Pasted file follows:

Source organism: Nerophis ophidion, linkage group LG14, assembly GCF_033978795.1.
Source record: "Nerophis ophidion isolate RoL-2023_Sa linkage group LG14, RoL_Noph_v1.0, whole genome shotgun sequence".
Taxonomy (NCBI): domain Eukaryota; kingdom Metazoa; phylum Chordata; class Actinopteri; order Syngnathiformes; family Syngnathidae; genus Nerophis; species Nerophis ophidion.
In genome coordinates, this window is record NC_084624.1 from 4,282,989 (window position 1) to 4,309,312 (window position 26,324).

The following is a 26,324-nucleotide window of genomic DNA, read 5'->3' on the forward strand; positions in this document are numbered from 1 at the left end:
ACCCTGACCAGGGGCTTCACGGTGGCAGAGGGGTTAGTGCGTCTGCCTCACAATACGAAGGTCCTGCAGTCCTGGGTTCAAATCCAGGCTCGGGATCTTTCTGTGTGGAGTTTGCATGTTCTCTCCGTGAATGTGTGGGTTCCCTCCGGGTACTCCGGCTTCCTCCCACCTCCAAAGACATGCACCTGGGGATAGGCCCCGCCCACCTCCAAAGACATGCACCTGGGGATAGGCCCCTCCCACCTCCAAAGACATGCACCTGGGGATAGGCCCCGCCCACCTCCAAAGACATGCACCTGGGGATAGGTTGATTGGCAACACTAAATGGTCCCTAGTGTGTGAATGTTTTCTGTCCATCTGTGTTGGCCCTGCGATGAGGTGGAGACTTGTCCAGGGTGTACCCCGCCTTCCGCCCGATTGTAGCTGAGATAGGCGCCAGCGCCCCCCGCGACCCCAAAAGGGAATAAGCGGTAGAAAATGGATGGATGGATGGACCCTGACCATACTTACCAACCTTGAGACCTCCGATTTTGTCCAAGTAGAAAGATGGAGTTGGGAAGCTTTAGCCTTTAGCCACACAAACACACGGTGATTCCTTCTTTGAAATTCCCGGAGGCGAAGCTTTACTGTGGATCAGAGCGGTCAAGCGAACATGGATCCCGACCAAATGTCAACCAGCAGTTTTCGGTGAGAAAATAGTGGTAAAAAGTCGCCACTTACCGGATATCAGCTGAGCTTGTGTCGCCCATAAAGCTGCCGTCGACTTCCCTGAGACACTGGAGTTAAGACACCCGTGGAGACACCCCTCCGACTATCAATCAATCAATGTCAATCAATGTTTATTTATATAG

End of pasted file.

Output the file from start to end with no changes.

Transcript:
Source organism: Nerophis ophidion, linkage group LG14, assembly GCF_033978795.1.
Source record: "Nerophis ophidion isolate RoL-2023_Sa linkage group LG14, RoL_Noph_v1.0, whole genome shotgun sequence".
Taxonomy (NCBI): domain Eukaryota; kingdom Metazoa; phylum Chordata; class Actinopteri; order Syngnathiformes; family Syngnathidae; genus Nerophis; species Nerophis ophidion.
In genome coordinates, this window is record NC_084624.1 from 4,282,989 (window position 1) to 4,309,312 (window position 26,324).

The following is a 26,324-nucleotide window of genomic DNA, read 5'->3' on the forward strand; positions in this document are numbered from 1 at the left end:
ACCCTGACCAGGGGCTTCACGGTGGCAGAGGGGTTAGTGCGTCTGCCTCACAATACGAAGGTCCTGCAGTCCTGGGTTCAAATCCAGGCTCGGGATCTTTCTGTGTGGAGTTTGCATGTTCTCTCCGTGAATGTGTGGGTTCCCTCCGGGTACTCCGGCTTCCTCCCACCTCCAAAGACATGCACCTGGGGATAGGCCCCGCCCACCTCCAAAGACATGCACCTGGGGATAGGCCCCTCCCACCTCCAAAGACATGCACCTGGGGATAGGCCCCGCCCACCTCCAAAGACATGCACCTGGGGATAGGTTGATTGGCAACACTAAATGGTCCCTAGTGTGTGAATGTTTTCTGTCCATCTGTGTTGGCCCTGCGATGAGGTGGAGACTTGTCCAGGGTGTACCCCGCCTTCCGCCCGATTGTAGCTGAGATAGGCGCCAGCGCCCCCCGCGACCCCAAAAGGGAATAAGCGGTAGAAAATGGATGGATGGATGGACCCTGACCATACTTACCAACCTTGAGACCTCCGATTTTGTCCAAGTAGAAAGATGGAGTTGGGAAGCTTTAGCCTTTAGCCACACAAACACACGGTGATTCCTTCTTTGAAATTCCCGGAGGCGAAGCTTTACTGTGGATCAGAGCGGTCAAGCGAACATGGATCCCGACCAAATGTCAACCAGCAGTTTTCGGTGAGAAAATAGTGGTAAAAAGTCGCCACTTACCGGATATCAGCTGAGCTTGTGTCGCCCATAAAGCTGCCGTCGACTTCCCTGAGACACTGGAGTTAAGACACCCGTGGAGACACCCCTCCGACTATCAATCAATCAATGTCAATCAATGTTTATTTATATAG